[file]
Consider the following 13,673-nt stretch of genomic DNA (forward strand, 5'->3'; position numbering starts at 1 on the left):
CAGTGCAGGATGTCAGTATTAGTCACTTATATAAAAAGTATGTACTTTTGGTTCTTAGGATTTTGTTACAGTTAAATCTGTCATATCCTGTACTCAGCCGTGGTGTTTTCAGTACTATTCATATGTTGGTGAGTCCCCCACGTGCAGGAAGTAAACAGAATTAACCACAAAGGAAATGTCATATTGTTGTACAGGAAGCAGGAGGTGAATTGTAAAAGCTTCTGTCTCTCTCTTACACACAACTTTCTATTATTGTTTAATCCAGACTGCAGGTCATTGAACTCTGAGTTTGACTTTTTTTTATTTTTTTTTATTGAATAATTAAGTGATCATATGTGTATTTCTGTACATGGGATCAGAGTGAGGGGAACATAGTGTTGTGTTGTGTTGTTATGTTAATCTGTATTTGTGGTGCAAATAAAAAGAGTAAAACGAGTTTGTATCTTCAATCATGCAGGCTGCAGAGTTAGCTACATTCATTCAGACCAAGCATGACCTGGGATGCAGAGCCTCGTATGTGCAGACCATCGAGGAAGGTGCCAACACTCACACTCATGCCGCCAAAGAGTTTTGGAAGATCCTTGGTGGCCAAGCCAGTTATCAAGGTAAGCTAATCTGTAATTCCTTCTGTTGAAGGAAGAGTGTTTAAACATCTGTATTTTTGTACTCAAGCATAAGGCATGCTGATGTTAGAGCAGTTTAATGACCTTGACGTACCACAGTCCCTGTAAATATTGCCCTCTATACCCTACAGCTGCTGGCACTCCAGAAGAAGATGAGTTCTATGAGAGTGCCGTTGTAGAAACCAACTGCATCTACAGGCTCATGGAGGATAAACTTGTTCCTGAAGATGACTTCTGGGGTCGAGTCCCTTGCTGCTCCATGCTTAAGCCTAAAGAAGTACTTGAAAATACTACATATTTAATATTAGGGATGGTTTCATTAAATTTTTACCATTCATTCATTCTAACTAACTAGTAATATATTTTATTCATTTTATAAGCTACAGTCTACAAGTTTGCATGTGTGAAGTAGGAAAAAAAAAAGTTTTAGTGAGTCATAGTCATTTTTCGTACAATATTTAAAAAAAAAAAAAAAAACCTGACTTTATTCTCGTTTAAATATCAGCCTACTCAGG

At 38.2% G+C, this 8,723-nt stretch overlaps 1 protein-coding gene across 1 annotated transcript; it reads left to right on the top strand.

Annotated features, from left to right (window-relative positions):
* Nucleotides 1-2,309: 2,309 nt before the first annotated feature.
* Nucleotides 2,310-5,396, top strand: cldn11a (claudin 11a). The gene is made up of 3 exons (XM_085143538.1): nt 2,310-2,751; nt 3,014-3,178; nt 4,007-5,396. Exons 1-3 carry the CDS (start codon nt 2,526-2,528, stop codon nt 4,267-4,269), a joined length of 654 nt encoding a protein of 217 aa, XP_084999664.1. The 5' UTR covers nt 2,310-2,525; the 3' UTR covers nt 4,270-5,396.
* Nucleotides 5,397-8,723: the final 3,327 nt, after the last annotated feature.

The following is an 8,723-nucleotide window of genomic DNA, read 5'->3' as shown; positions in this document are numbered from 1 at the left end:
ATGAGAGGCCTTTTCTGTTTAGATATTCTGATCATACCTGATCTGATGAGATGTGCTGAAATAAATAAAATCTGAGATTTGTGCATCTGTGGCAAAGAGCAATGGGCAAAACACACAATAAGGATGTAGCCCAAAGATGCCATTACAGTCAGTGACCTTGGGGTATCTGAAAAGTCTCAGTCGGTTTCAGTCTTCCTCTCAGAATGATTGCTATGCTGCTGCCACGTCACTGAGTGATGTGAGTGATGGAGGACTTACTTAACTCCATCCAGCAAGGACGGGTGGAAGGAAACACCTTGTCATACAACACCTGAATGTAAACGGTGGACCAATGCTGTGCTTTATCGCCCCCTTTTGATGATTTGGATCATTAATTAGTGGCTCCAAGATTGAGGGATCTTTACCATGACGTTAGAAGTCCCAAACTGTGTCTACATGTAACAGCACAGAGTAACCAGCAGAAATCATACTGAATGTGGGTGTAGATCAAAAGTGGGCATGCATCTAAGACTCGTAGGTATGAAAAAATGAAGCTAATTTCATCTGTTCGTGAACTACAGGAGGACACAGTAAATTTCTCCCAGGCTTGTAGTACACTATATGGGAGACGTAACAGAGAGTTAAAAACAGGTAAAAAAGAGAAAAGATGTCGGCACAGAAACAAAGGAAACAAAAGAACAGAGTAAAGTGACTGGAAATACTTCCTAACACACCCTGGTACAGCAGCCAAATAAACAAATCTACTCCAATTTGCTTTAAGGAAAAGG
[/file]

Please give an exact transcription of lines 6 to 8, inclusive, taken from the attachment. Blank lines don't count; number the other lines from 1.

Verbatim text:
* Nucleotides 2,310-5,396, top strand: cldn11a (claudin 11a). The gene is made up of 3 exons (XM_085143538.1): nt 2,310-2,751; nt 3,014-3,178; nt 4,007-5,396. Exons 1-3 carry the CDS (start codon nt 2,526-2,528, stop codon nt 4,267-4,269), a joined length of 654 nt encoding a protein of 217 aa, XP_084999664.1. The 5' UTR covers nt 2,310-2,525; the 3' UTR covers nt 4,270-5,396.
* Nucleotides 5,397-8,723: the final 3,327 nt, after the last annotated feature.

The following is an 8,723-nucleotide window of genomic DNA, read 5'->3' as shown; positions in this document are numbered from 1 at the left end: